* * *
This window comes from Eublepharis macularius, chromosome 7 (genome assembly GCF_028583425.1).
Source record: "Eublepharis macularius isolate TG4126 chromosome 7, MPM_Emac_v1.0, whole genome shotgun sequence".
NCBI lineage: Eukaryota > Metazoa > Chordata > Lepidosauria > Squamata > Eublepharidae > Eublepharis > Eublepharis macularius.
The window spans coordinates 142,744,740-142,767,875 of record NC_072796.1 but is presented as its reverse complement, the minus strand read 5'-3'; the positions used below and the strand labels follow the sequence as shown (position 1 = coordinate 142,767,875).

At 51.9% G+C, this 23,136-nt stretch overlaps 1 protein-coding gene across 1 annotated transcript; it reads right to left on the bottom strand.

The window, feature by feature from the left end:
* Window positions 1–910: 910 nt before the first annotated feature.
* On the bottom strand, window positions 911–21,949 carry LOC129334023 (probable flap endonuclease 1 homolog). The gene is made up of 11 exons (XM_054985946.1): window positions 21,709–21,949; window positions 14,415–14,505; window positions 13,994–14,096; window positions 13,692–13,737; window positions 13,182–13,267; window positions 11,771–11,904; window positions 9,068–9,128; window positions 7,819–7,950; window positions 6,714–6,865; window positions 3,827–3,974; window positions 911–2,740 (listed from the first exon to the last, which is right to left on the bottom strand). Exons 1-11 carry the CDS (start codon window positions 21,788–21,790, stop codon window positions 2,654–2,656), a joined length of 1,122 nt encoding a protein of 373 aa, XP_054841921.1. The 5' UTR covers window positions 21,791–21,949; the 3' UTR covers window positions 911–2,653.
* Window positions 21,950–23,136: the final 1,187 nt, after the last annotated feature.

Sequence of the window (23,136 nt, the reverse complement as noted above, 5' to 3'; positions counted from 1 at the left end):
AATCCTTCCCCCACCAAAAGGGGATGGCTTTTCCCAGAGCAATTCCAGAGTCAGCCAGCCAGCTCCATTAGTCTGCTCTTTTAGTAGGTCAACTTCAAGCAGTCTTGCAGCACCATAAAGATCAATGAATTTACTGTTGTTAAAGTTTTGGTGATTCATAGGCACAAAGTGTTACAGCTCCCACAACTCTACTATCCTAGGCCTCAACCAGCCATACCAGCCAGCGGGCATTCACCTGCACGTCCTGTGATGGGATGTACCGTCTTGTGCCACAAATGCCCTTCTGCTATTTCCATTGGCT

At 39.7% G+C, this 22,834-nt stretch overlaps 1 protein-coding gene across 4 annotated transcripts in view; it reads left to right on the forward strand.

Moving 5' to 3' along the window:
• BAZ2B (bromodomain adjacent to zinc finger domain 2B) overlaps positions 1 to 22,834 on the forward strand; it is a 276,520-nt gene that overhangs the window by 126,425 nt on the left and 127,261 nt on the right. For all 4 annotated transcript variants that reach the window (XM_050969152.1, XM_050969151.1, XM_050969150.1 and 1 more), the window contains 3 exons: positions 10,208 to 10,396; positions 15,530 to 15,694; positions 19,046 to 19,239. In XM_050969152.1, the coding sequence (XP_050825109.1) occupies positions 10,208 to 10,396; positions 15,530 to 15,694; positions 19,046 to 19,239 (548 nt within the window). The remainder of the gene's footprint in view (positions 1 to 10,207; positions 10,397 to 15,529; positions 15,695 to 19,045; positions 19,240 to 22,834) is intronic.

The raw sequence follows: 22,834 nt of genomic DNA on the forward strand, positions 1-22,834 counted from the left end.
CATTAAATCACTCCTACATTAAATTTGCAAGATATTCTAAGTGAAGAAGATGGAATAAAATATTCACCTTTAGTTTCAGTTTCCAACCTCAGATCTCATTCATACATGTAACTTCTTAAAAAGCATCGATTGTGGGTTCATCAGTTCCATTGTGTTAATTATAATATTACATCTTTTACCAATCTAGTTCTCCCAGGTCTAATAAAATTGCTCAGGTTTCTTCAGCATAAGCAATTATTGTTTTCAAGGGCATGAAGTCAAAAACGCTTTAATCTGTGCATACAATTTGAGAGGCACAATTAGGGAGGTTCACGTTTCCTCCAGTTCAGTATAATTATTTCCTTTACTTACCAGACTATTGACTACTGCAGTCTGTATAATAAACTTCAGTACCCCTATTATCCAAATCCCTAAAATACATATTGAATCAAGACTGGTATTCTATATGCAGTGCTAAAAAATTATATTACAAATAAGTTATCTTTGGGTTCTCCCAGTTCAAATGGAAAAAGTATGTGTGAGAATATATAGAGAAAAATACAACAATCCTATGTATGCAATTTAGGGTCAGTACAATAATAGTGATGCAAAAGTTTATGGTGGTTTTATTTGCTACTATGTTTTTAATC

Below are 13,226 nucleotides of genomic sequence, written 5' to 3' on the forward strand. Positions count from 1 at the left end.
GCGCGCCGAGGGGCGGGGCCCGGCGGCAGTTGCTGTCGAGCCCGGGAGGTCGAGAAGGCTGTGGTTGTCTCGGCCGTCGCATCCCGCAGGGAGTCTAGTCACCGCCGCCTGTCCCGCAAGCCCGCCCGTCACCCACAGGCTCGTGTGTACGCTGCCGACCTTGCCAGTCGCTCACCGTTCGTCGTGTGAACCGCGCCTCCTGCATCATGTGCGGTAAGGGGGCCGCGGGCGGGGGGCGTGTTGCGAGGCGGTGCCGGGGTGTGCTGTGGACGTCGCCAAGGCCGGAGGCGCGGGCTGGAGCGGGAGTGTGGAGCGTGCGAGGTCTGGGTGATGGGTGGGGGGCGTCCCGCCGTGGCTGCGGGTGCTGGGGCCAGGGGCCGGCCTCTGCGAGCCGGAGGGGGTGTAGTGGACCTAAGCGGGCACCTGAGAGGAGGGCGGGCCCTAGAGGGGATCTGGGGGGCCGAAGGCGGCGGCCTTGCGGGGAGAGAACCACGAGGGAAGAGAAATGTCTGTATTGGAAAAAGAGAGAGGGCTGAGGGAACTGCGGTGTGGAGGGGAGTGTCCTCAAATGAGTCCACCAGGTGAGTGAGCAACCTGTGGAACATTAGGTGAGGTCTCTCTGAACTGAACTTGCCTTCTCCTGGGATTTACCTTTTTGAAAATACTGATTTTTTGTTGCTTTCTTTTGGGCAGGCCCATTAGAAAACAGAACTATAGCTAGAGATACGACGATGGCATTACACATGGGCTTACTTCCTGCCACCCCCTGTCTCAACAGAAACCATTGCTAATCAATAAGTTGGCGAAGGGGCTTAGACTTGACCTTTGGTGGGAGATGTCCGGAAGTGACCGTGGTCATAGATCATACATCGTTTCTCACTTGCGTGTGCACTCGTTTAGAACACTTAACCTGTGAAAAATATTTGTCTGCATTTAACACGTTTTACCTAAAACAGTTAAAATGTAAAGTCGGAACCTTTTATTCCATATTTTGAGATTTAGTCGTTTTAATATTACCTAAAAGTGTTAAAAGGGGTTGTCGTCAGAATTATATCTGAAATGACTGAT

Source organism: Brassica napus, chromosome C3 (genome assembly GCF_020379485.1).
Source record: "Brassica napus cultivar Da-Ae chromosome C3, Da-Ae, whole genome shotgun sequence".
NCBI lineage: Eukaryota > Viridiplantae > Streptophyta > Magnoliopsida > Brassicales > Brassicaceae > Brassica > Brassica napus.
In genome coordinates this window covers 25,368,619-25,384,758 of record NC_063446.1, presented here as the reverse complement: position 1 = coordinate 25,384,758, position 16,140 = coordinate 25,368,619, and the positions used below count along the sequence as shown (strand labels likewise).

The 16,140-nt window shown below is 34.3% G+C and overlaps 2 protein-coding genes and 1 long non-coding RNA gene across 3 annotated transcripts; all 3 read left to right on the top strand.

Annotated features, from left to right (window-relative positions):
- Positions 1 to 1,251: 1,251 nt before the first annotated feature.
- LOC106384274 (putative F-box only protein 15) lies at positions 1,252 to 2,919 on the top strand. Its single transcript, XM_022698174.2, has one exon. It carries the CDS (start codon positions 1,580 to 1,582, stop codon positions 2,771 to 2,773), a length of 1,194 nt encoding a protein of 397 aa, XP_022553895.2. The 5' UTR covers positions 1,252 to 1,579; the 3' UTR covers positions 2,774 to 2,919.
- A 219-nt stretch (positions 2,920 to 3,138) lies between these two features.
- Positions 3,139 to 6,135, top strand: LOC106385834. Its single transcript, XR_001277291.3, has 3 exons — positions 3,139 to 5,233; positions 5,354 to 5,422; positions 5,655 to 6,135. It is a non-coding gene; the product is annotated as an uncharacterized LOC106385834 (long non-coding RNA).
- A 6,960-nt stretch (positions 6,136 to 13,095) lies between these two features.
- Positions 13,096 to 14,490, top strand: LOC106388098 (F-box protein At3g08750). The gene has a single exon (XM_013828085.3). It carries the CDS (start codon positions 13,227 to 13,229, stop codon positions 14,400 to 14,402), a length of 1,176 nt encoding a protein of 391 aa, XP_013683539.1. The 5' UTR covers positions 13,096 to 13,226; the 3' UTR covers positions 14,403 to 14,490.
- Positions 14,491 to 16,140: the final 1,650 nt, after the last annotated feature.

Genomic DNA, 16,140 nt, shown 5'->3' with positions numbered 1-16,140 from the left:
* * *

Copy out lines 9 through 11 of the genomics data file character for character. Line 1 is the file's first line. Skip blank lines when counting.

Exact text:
* Window positions 21,950–23,136: the final 1,187 nt, after the last annotated feature.

Sequence of the window (23,136 nt, the reverse complement as noted above, 5' to 3'; positions counted from 1 at the left end):
AATCCTTCCCCCACCAAAAGGGGATGGCTTTTCCCAGAGCAATTCCAGAGTCAGCCAGCCAGCTCCATTAGTCTGCTCTTTTAGTAGGTCAACTTCAAGCAGTCTTGCAGCACCATAAAGATCAATGAATTTACTGTTGTTAAAGTTTTGGTGATTCATAGGCACAAAGTGTTACAGCTCCCACAACTCTACTATCCTAGGCCTCAACCAGCCATACCAGCCAGCGGGCATTCACCTGCACGTCCTGTGATGGGATGTACCGTCTTGTGCCACAAATGCCCTTCTGCTATTTCCATTGGCT